All of jungofthewon's Comments + Replies

This was really interesting, thanks for running and sharing! Overall this was a positive update for me. 

Results are here

I think this just links to PhilPapers not your survey results? 

1Sam Bowman1y
Thanks! Fixed link.

This was really helpful and fun to read. I'm sure it was nontrivial to get to this level of articulation and clarity. Thanks for taking the time to package it for everyone else to benefit from. 

If anyone has questions for Ought specifically, we're happy to answer them as part of our AMA on Tuesday.

I think we could play an endless and uninteresting game of "find a real-world example for / against factorization."

To me, the more interesting discussion is around building better systems for updating on alignment research progress -   

  1. What would it look like for this research community to effectively update on results and progress? 
  2. What can we borrow from other academic disciplines? E.g. what would "preregistration" look like? 
  3. What are the ways more structure and standardization would be limiting / taking us further from truth? 
  4. Wh
... (read more)
The problem with not using existing real-world examples as a primary evidence source is that we have far more bits-of-evidence from the existing real world, at far lower cost, than from any other source. Any method which doesn't heavily leverage those bits necessarily makes progress at a pace orders of magnitude slower. Also, in order for factorization to be viable for aligning AI, we need the large majority of real-world cognitive problems to be factorizable. So if we can find an endless stream of real-world examples of cognitive problems which humans are bad at factoring, then this class of approaches is already dead in the water.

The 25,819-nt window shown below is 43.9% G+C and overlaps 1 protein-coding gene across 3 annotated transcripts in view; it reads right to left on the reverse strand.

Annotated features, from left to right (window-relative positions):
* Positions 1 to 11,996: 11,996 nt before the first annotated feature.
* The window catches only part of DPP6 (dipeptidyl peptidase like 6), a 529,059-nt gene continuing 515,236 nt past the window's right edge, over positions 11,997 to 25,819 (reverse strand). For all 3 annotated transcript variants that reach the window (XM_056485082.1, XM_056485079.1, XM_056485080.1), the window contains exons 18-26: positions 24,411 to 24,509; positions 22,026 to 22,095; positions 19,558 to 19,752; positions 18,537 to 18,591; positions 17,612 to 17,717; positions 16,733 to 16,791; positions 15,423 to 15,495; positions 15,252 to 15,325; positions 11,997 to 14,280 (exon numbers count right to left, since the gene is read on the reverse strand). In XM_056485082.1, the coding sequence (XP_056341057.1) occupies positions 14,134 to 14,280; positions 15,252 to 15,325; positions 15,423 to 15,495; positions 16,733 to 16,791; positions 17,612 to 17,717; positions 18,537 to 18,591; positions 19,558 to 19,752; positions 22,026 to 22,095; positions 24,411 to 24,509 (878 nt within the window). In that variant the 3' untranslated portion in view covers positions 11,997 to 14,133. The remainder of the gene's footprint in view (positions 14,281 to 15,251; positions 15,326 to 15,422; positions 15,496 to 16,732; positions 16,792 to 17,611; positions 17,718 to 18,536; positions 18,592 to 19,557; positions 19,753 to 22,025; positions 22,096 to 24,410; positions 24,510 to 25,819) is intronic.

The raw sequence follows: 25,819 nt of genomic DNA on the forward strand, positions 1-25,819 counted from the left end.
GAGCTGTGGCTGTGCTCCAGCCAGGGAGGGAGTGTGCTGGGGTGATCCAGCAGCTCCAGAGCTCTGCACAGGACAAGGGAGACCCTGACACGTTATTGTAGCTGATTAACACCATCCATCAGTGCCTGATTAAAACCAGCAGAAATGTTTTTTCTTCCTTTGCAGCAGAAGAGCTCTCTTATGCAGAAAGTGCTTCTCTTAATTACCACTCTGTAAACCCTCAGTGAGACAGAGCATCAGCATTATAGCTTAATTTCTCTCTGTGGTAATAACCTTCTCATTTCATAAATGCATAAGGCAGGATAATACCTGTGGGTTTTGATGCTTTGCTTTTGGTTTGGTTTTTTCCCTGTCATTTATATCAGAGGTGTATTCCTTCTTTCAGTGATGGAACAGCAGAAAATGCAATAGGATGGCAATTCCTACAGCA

Alignment-focused policymakers / policy researchers should also be in positions of influence. 


I'd add a bunch of human / social topics to your list e.g. 

  • Policy 
  • Every relevant historical precedent
  • Crisis management / global logistical coordination / negotiation
  • Psychology / media / marketing
  • Forecasting 

Research methodology / Scientific “rationality,” Productivity, Tools

I'd be really excited to have people use Elicit with this motivation. (More context here and here.)

Re: competitive games of introducing new tools, we di... (read more)

This is exactly what Ought is doing as we build Elicit into a research assistant using language models / GPT-3. We're studying researchers' workflows and identifying ways to productize or automate parts of them. In that process, we have to figure out how to turn GPT-3, a generalist by default, into a specialist that is a useful thought partner for domains like AI policy. We have to learn how to take feedback from the researcher and convert it into better results within session, per person, per research task, across the entire product. Another spin on it: w... (read more)

I generally agree with this but think the alternative goal of "make forecasting easier" is just as good, might actually make aggregate forecasts more accurate in the long run, and may require things that seemingly undermine the virtue of precision.

More concretely, if an underdefined question makes it easier for people to share whatever beliefs they already have, then facilitates rich conversation among those people, that's better than if a highly specific question prevents people from making a prediction at all. At least as much, if not more, of the value ... (read more)